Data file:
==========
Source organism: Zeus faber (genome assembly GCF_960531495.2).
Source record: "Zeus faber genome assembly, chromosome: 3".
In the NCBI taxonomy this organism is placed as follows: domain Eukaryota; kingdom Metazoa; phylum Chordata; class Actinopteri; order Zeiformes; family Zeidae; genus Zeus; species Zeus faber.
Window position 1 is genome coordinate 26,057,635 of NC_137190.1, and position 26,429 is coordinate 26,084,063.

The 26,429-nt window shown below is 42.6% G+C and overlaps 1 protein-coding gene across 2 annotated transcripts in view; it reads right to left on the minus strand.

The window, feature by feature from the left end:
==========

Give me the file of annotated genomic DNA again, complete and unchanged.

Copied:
Source organism: Zeus faber (genome assembly GCF_960531495.2).
Source record: "Zeus faber genome assembly, chromosome: 3".
In the NCBI taxonomy this organism is placed as follows: domain Eukaryota; kingdom Metazoa; phylum Chordata; class Actinopteri; order Zeiformes; family Zeidae; genus Zeus; species Zeus faber.
Window position 1 is genome coordinate 26,057,635 of NC_137190.1, and position 26,429 is coordinate 26,084,063.

The 26,429-nt window shown below is 42.6% G+C and overlaps 1 protein-coding gene across 2 annotated transcripts in view; it reads right to left on the minus strand.

The window, feature by feature from the left end: